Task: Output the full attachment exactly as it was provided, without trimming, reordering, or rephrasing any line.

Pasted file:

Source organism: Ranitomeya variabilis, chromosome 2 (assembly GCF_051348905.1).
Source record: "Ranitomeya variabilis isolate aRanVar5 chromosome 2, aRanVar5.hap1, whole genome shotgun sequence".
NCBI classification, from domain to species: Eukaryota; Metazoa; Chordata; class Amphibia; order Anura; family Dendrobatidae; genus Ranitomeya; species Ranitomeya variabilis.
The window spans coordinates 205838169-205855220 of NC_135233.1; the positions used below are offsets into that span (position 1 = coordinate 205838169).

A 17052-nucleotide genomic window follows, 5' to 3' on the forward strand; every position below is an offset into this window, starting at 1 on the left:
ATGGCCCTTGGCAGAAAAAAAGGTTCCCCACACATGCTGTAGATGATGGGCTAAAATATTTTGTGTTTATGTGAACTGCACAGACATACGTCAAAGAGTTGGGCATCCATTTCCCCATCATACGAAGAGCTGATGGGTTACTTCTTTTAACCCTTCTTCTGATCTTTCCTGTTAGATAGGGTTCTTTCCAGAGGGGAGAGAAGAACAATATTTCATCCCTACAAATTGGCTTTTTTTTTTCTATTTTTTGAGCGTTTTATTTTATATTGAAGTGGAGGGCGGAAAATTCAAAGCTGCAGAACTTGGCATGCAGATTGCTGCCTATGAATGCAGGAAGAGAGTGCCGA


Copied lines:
Source organism: Ranitomeya variabilis, chromosome 2 (assembly GCF_051348905.1).
Source record: "Ranitomeya variabilis isolate aRanVar5 chromosome 2, aRanVar5.hap1, whole genome shotgun sequence".
NCBI classification, from domain to species: Eukaryota; Metazoa; Chordata; class Amphibia; order Anura; family Dendrobatidae; genus Ranitomeya; species Ranitomeya variabilis.
The window spans coordinates 205838169-205855220 of NC_135233.1; the positions used below are offsets into that span (position 1 = coordinate 205838169).

A 17052-nucleotide genomic window follows, 5' to 3' on the forward strand; every position below is an offset into this window, starting at 1 on the left:
ATGGCCCTTGGCAGAAAAAAAGGTTCCCCACACATGCTGTAGATGATGGGCTAAAATATTTTGTGTTTATGTGAACTGCACAGACATACGTCAAAGAGTTGGGCATCCATTTCCCCATCATACGAAGAGCTGATGGGTTACTTCTTTTAACCCTTCTTCTGATCTTTCCTGTTAGATAGGGTTCTTTCCAGAGGGGAGAGAAGAACAATATTTCATCCCTACAAATTGGCTTTTTTTTTTCTATTTTTTGAGCGTTTTATTTTATATTGAAGTGGAGGGCGGAAAATTCAAAGCTGCAGAACTTGGCATGCAGATTGCTGCCTATGAATGCAGGAAGAGAGTGCCGA